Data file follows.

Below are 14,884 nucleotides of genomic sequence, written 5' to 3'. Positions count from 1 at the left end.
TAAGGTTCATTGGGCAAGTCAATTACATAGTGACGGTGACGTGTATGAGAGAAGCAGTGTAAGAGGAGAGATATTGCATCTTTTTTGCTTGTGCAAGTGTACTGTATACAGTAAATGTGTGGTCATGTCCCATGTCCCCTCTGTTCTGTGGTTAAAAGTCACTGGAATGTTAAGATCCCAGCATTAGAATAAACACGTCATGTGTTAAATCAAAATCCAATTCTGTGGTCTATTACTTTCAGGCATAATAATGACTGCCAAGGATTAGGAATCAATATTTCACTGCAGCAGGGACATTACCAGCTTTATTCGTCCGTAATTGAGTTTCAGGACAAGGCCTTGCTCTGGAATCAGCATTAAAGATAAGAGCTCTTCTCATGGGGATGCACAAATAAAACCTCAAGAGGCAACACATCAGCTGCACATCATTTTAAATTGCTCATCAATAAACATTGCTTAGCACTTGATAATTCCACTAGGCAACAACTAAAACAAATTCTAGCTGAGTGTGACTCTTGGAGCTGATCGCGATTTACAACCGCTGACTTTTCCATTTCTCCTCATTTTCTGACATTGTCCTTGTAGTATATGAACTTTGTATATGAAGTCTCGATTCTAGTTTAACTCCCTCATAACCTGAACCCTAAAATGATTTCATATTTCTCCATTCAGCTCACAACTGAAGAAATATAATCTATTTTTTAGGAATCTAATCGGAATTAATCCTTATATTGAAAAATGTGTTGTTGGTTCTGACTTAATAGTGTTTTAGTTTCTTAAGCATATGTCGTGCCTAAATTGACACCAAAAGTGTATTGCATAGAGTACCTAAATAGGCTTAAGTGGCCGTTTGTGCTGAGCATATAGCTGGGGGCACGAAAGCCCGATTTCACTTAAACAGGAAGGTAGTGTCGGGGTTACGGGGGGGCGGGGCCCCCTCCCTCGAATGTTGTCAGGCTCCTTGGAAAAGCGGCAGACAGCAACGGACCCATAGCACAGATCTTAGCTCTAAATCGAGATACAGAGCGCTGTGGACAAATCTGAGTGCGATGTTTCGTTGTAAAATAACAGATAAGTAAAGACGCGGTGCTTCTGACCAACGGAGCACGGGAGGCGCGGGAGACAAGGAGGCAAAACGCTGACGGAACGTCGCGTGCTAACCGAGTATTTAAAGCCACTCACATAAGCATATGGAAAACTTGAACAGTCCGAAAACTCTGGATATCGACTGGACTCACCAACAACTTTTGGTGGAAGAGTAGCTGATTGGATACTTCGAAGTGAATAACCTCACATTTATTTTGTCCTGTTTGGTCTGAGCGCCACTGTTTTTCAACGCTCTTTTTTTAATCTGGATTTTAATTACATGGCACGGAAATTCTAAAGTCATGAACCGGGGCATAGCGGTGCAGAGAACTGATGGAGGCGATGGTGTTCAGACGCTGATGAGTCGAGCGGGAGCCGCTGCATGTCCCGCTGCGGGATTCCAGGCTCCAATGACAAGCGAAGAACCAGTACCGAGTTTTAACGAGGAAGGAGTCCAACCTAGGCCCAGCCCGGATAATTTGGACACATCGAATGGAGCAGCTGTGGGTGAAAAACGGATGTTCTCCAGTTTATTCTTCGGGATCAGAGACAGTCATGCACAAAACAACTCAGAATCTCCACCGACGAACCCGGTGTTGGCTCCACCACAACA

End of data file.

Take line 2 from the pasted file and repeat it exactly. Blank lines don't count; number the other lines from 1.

TAAGGTTCATTGGGCAAGTCAATTACATAGTGACGGTGACGTGTATGAGAGAAGCAGTGTAAGAGGAGAGATATTGCATCTTTTTTGCTTGTGCAAGTGTACTGTATACAGTAAATGTGTGGTCATGTCCCATGTCCCCTCTGTTCTGTGGTTAAAAGTCACTGGAATGTTAAGATCCCAGCATTAGAATAAACACGTCATGTGTTAAATCAAAATCCAATTCTGTGGTCTATTACTTTCAGGCATAATAATGACTGCCAAGGATTAGGAATCAATATTTCACTGCAGCAGGGACATTACCAGCTTTATTCGTCCGTAATTGAGTTTCAGGACAAGGCCTTGCTCTGGAATCAGCATTAAAGATAAGAGCTCTTCTCATGGGGATGCACAAATAAAACCTCAAGAGGCAACACATCAGCTGCACATCATTTTAAATTGCTCATCAATAAACATTGCTTAGCACTTGATAATTCCACTAGGCAACAACTAAAACAAATTCTAGCTGAGTGTGACTCTTGGAGCTGATCGCGATTTACAACCGCTGACTTTTCCATTTCTCCTCATTTTCTGACATTGTCCTTGTAGTATATGAACTTTGTATATGAAGTCTCGATTCTAGTTTAACTCCCTCATAACCTGAACCCTAAAATGATTTCATATTTCTCCATTCAGCTCACAACTGAAGAAATATAATCTATTTTTTAGGAATCTAATCGGAATTAATCCTTATATTGAAAAATGTGTTGTTGGTTCTGACTTAATAGTGTTTTAGTTTCTTAAGCATATGTCGTGCCTAAATTGACACCAAAAGTGTATTGCATAGAGTACCTAAATAGGCTTAAGTGGCCGTTTGTGCTGAGCATATAGCTGGGGGCACGAAAGCCCGATTTCACTTAAACAGGAAGGTAGTGTCGGGGTTACGGGGGGGCGGGGCCCCCTCCCTCGAATGTTGTCAGGCTCCTTGGAAAAGCGGCAGACAGCAACGGACCCATAGCACAGATCTTAGCTCTAAATCGAGATACAGAGCGCTGTGGACAAATCTGAGTGCGATGTTTCGTTGTAAAATAACAGATAAGTAAAGACGCGGTGCTTCTGACCAACGGAGCACGGGAGGCGCGGGAGACAAGGAGGCAAAACGCTGACGGAACGTCGCGTGCTAACCGAGTATTTAAAGCCACTCACATAAGCATATGGAAAACTTGAACAGTCCGAAAACTCTGGATATCGACTGGACTCACCAACAACTTTTGGTGGAAGAGTAGCTGATTGGATACTTCGAAGTGAATAACCTCACATTTATTTTGTCCTGTTTGGTCTGAGCGCCACTGTTTTTCAACGCTCTTTTTTTAATCTGGATTTTAATTACATGGCACGGAAATTCTAAAGTCATGAACCGGGGCATAGCGGTGCAGAGAACTGATGGAGGCGATGGTGTTCAGACGCTGATGAGTCGAGCGGGAGCCGCTGCATGTCCCGCTGCGGGATTCCAGGCTCCAATGACAAGCGAAGAACCAGTACCGAGTTTTAACGAGGAAGGAGTCCAACCTAGGCCCAGCCCGGATAATTTGGACACATCGAATGGAGCAGCTGTGGGTGAAAAACGGATGTTCTCCAGTTTATTCTTCGGGATCAGAGACAGTCATGCACAAAACAACTCAGAATCTCCACCGACGAACCCGGTGTTGGCTCCACCACAACA